Black Lives Matter protest planned for Dublin is cancelled

Event organisers say the rally has been set aside amid fears of Garda prosecution

 Supporters attend a rally in solidarity with Black Lives Matter outside the US embassy in Ballsbridge, Dublin, on Monday. File photograph: Dara Mac Dónaill/The Irish Times

Supporters attend a rally in solidarity with Black Lives Matter outside the US embassy in Ballsbridge, Dublin, on Monday. File photograph: Dara Mac Dónaill/The Irish Times

 

A Black Lives Matter protest against racism and also recent acts of police brutality and killing in the US that had been planned for Dublin next Monday has been cancelled.

Organisers of the event released a statement on social media on Wednesday saying the event had been cancelled over concerns people involved may be prosecuted by the Garda.

An estimated 5,000 people took to the streets of Dublin on Monday for a mass Black Lives Matter protest, in contravention of Covid-19 public health regulations and advice, marching from O’Connell Street, Dublin 1, to the US embassy in Dublin 4 for a rally there.

The Irish Times revealed on Tuesday that the Garda had taken the names and addresses of some people at the march and were investigating the organisers of the protest, saying it was a breach of the Covid-19 regulations to organise such an event. Anyone prosecuted in this regard could face court sanctions of up to six months in prison.

While those who attended Monday’s protest march also breached the regulations prohibiting participation in such events, gardaí said it would be “unrealistic” to investigate all participants given the numbers involved.

Updated statement

A new Twitter account intended for public statements from the Black Lives Matter Dublin movement was established in recent days. It initially announced it had made contact with the Garda and had established a working relationship with them. However, despite stating on Tuesday that the group had “not received any correspondence suggesting the protest may not continue” next Monday, the group on Wednesday released an updated statement on Twitter confirming the planned event was cancelled.

“Following recent correspondence with An Garda Síochána we have been forced to cancel the protest on Monday, June 8th, outside the US embassy,” the statement issued on Wednesday said. “We must also ask you not to attend any protests in an attempt to protect organisers from potential prosecution.

“An Garda Síochána have not threatened or in any way attempted to intimidate the organisers; however, a number of safety concerns and potential criminal offences surrounding the protest were raised and we have elected to cancel with the possibility of rescheduling.”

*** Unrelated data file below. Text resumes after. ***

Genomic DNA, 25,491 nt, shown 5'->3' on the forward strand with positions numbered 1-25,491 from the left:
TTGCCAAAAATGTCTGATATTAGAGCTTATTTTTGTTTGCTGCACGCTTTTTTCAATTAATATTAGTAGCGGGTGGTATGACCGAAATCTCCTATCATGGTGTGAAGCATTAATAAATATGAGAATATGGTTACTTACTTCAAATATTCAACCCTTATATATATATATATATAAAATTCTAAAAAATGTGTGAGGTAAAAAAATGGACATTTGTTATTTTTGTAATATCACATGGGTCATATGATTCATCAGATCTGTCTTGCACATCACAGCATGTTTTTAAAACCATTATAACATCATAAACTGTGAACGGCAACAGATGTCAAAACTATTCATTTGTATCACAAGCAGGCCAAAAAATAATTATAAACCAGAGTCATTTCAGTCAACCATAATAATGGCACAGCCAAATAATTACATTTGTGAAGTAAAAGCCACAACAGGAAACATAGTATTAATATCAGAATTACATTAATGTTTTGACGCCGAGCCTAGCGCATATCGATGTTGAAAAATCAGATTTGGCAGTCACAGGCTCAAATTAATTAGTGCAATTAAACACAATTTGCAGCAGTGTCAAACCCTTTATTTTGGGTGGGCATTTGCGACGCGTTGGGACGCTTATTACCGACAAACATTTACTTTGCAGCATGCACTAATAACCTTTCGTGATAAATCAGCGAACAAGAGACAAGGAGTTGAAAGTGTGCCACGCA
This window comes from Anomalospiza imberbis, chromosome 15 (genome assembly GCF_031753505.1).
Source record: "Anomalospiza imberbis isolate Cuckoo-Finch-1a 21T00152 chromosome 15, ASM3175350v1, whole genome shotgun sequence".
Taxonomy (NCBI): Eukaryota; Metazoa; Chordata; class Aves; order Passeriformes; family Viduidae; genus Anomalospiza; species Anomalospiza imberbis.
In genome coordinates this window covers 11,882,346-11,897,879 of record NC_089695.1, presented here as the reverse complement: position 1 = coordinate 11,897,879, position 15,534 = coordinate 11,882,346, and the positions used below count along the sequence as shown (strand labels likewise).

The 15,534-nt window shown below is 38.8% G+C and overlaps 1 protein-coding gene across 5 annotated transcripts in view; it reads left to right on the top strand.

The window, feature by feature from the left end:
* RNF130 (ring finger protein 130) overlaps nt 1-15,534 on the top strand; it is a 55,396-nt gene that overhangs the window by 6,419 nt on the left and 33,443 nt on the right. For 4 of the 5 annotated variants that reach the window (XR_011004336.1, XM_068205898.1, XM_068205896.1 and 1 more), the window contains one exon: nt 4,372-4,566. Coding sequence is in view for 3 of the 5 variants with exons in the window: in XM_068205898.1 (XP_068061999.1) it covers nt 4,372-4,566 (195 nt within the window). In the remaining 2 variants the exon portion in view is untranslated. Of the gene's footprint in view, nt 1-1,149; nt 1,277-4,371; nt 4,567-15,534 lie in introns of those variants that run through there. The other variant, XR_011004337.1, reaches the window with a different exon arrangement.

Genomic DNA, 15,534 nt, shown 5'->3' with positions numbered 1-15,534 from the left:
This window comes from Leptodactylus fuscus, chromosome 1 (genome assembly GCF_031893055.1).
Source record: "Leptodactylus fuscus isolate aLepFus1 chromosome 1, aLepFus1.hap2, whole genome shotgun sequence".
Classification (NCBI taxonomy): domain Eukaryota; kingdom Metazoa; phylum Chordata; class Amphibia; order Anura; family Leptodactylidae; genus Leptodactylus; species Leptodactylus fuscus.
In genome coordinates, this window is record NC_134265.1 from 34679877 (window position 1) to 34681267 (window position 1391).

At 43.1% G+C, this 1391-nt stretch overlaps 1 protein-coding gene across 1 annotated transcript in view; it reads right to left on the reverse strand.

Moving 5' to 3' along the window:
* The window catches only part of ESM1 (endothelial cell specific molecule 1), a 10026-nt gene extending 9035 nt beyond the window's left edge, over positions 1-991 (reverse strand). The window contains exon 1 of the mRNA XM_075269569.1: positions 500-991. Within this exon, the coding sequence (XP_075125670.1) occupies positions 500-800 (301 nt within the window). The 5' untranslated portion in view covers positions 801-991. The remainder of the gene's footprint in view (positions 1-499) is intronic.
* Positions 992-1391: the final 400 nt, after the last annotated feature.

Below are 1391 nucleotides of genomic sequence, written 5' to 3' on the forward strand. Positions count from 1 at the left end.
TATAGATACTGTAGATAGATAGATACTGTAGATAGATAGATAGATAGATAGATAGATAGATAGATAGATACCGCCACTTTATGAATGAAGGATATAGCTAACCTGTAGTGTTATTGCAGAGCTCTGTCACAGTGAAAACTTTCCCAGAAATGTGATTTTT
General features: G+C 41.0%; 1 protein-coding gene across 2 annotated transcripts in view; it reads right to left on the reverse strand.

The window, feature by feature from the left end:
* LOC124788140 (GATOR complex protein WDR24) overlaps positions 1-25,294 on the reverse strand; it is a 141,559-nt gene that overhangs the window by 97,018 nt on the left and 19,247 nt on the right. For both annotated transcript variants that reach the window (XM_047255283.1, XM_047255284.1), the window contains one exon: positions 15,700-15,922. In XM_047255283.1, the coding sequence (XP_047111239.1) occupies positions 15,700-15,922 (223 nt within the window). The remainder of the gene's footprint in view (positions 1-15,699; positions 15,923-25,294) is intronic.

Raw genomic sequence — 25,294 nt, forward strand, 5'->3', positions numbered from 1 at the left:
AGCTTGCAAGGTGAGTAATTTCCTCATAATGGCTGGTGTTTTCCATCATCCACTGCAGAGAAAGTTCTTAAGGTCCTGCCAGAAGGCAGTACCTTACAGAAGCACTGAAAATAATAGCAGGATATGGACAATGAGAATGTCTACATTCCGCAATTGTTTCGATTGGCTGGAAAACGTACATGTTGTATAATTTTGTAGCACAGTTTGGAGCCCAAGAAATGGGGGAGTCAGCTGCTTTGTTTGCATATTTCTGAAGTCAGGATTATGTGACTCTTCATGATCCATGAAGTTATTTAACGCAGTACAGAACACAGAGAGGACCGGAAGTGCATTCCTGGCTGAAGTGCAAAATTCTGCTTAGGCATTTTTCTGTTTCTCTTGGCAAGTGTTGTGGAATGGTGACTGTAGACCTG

It added the “safety and legality of the protest for both attendees and organisers is our primary concern”.

However, Merj Ireland, which describes itself as “a group of migrants and ethnic minorities living in Ireland fighting for reproductive justice for all people”, has said it plans to press ahead with what it says is a separate demonstration outside the US embassy on Eglin Road on Saturday at 3pm. It has called on anyone living within 5km to attend for what it says will be a socially distanced event.

Under investigation

In replay to queries from The Irish Times on Tuesday, Garda Headquarters confirmed the protest last Monday was under investigation and that specifically the inquiry focused on the organisers who arranged the event during the Covid-19 lockdown period.

Asked on Tuesday about the protest, chief medical officer Dr Tony Holohan said it posed “a risk to life”. People should follow public health advice and exercise their judgment on “impromptu” mass gatherings, he said. “We have no public health advice on protest; our advice is on gatherings.”

Solidarity

Meanwhile some 2,000 people took part in a Black Lives Matter protest at the City Hall in the centre of Belfast on Wednesday.

There was some social distancing and many of the protestors wore face masks, but the crowd was often tightly packed together.

The Police Service of Northern Ireland (PSNI) said in a statement that its officers “engaged with the organiser before and during the event and maintained a presence throughout.

“We will continue to engage, explain and encourage people to make the right choices and enforce the law as appropriate.

“Everyone is urged to be mindful of the Regulations: each of us has a personal responsibility to follow them and do everything we can to stop the spread of Covid-19,” the police said.

The North’s economy minister, Diane Dodds, said that “we have all watched with horror the video of George Floyd and the terrible things that have happened, and many people are concerned to make their voice heard and to let the authorities know they stand in solidarity.”

But she also said that it was “incumbent upon all of us to act responsibly, to practice social distancing, to have good hand hygiene, and while we may want to stand in solidarity with those in the United States and lift the Floyd family, who have been grievously hurt by all that has happened, I think we have to have a responsibility to ourselves and to others in our immediate vicinity here in Northern Ireland.”

A virtual book of condolence was opened in Derry in memory of George Floyd, an African-American man who was killed by a police officer in Minneapolis last week.

The mayor of Derry, Brian Tierney, said it was a way for people to “collectively register a peaceful and united protest against all forms of racism and make our voice heard in safe way.”